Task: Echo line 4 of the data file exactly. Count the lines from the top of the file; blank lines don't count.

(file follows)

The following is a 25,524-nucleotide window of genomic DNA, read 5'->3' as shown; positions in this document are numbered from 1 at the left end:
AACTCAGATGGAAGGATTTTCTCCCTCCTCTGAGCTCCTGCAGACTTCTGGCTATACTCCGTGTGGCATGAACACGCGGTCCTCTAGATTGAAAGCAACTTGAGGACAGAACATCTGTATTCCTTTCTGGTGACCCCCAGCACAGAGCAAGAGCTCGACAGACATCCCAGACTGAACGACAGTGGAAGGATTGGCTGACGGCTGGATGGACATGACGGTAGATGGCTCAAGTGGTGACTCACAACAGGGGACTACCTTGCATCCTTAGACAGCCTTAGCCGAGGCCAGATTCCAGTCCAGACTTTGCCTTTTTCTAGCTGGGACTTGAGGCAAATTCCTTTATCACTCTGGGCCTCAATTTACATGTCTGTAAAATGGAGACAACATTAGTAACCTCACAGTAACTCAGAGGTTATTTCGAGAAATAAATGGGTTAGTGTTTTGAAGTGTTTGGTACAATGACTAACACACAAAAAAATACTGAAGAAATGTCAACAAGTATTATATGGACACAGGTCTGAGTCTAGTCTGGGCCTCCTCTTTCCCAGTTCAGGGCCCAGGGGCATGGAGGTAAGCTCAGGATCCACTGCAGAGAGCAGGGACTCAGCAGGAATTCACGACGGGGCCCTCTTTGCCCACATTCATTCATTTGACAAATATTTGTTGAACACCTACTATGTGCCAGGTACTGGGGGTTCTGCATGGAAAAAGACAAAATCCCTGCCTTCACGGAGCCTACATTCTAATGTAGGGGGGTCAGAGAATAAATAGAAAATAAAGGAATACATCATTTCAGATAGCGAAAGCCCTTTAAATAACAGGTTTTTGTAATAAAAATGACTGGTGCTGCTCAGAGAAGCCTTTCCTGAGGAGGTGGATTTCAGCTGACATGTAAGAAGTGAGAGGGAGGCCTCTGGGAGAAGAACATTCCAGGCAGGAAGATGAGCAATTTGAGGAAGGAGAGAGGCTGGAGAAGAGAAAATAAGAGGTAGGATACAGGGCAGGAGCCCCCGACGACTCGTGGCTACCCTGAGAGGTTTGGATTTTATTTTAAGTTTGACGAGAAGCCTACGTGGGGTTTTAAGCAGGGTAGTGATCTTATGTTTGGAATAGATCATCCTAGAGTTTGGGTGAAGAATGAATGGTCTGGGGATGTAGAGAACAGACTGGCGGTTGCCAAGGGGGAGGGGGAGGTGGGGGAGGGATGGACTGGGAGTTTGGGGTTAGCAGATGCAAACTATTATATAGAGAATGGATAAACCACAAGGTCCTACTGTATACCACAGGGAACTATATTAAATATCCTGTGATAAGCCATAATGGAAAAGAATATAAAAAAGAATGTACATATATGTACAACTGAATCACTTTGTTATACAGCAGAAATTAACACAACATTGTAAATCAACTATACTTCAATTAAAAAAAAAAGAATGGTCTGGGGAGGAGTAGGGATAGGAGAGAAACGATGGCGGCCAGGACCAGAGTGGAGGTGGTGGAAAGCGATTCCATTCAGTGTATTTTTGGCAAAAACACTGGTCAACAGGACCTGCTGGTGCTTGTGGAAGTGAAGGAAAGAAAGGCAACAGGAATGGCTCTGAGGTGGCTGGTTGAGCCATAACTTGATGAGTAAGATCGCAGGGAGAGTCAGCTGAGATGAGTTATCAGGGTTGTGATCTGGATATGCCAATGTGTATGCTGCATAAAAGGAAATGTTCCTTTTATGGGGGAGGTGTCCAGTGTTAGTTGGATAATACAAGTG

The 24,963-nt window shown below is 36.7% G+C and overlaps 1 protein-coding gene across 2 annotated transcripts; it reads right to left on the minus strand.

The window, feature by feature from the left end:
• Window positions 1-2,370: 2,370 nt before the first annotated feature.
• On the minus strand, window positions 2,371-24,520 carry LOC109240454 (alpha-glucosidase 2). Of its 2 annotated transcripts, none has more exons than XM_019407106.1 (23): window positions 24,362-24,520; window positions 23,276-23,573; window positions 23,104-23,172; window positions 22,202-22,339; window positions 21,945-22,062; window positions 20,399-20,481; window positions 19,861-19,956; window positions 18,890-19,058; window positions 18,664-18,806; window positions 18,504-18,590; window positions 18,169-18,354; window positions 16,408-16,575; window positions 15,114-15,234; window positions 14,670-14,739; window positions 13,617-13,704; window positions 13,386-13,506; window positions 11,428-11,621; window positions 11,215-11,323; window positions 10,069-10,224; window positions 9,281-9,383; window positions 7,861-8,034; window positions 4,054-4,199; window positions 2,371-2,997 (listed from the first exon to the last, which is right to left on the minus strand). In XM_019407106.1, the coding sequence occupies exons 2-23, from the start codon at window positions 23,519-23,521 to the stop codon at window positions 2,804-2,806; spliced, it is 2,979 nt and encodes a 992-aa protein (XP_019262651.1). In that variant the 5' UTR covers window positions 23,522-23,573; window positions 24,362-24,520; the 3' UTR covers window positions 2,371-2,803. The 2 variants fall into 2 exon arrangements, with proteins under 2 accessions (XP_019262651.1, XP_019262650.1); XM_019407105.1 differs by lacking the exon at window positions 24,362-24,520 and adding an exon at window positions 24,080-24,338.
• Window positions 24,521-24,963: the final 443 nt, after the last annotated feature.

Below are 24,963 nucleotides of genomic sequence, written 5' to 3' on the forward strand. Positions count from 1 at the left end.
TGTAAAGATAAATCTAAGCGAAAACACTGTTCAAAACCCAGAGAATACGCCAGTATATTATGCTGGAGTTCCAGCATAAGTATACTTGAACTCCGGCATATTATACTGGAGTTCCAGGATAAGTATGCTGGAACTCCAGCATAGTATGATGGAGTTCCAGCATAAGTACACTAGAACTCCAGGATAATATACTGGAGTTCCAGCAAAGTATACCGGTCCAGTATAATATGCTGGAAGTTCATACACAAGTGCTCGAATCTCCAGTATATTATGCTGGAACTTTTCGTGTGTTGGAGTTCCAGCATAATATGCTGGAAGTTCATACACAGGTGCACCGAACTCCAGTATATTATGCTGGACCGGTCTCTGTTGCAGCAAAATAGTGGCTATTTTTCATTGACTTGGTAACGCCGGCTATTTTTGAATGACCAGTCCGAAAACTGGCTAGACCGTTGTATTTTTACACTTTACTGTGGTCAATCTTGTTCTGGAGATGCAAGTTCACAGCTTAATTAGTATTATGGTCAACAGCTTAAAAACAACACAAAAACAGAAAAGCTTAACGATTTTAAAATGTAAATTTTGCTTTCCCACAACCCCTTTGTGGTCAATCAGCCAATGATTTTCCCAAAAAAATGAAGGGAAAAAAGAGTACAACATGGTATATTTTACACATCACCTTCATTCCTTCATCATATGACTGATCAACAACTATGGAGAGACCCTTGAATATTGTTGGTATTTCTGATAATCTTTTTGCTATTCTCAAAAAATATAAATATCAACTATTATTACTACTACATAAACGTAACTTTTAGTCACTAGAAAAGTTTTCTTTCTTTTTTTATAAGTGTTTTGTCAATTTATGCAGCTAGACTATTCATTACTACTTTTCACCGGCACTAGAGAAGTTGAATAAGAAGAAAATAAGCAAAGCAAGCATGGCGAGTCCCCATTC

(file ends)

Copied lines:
The window, feature by feature from the left end: